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One of the fascinating things about collecting porcelain is getting it home, taking out a magnifying glass and deciphering the marks on its underside.Marks, numbers and letters hold the clue to the date of manufacture, sometimes down to the exact year a piece was made.Some marks can even tell you the name of the artists who modeled and painted a specific porcelain.Following are three examples of how this is done: Royal Worcester Hadley Vase - 1909, England: The letter H on the underside of this vase indicates that this is a Hadley design.Production of Hadley's designs continued, with a letter H added to the shape design number.Such is the mark on this vase: an "H" preceding the shape number 212.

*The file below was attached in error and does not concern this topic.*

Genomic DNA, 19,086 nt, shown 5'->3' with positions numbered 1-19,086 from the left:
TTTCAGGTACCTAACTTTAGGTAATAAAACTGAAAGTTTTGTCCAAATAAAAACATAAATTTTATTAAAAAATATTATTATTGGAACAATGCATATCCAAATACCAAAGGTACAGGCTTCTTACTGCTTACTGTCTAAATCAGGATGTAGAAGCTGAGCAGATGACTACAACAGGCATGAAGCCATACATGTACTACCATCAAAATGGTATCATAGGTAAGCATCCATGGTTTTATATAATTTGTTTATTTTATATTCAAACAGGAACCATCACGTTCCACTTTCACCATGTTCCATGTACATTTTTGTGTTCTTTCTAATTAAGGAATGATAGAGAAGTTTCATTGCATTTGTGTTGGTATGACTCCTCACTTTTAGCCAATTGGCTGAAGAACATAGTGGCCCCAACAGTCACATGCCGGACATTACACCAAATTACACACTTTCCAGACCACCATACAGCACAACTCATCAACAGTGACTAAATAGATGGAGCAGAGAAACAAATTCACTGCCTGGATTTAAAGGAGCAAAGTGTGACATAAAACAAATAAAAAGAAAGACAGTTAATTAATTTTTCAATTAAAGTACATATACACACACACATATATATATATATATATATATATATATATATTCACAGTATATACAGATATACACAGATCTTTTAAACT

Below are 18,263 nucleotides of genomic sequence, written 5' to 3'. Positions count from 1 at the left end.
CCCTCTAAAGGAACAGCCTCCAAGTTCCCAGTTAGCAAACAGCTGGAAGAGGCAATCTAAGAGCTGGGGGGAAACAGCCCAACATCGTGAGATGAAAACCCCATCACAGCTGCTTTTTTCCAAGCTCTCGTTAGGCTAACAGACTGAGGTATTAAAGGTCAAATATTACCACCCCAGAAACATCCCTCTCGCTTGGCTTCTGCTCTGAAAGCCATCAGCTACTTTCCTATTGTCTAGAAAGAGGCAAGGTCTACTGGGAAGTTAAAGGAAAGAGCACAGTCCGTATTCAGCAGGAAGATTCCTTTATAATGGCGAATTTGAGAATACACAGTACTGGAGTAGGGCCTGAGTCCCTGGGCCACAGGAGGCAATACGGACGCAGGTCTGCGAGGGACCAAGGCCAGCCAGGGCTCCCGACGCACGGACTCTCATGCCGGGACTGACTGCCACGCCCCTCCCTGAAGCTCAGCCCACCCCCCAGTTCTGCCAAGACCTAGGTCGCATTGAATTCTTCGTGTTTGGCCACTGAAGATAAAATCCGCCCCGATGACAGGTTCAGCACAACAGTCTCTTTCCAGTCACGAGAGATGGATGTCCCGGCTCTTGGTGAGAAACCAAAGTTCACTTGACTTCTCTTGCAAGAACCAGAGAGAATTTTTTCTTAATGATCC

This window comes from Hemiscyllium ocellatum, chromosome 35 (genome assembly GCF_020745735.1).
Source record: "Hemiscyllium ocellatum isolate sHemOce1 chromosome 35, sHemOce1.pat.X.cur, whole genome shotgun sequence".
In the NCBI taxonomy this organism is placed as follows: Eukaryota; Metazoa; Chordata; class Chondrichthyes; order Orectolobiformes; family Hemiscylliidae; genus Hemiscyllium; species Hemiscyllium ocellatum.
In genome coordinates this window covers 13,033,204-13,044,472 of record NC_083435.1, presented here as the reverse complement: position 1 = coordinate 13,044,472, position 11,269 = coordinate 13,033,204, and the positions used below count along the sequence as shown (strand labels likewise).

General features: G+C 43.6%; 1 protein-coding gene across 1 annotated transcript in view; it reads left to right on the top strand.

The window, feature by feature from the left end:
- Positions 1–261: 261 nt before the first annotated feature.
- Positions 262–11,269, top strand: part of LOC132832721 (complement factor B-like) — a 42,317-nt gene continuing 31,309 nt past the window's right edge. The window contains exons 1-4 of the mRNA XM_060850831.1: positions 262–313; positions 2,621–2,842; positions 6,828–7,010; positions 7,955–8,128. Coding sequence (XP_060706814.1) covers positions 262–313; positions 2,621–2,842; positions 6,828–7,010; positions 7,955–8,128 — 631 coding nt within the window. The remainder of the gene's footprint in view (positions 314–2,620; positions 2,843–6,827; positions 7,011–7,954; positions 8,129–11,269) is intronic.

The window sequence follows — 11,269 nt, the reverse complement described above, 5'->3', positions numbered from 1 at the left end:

His softly painted roses later became known as Hadley Roses by Royal Worcester collectors.
In 1875 he set up his own modeling studio and Royal Worcester continued to absorb most of his output.
In 1905, after Hadley's death, Royal Worcester purchased his factory including the transfer of all its molds, designs and workforce.
This vase has 18 dots so it must have been made in 1909 (1891 + 18 = 1909).
Royal Copenhagen Siamese Cat Figurine - 1957, Denmark: This porcelain Siamese cat has the Royal Copenhagen mark applied since 1923: a Crown and Royal Copenhagen Denmark in green and three blue wave marks (which represent Denmark's three straits).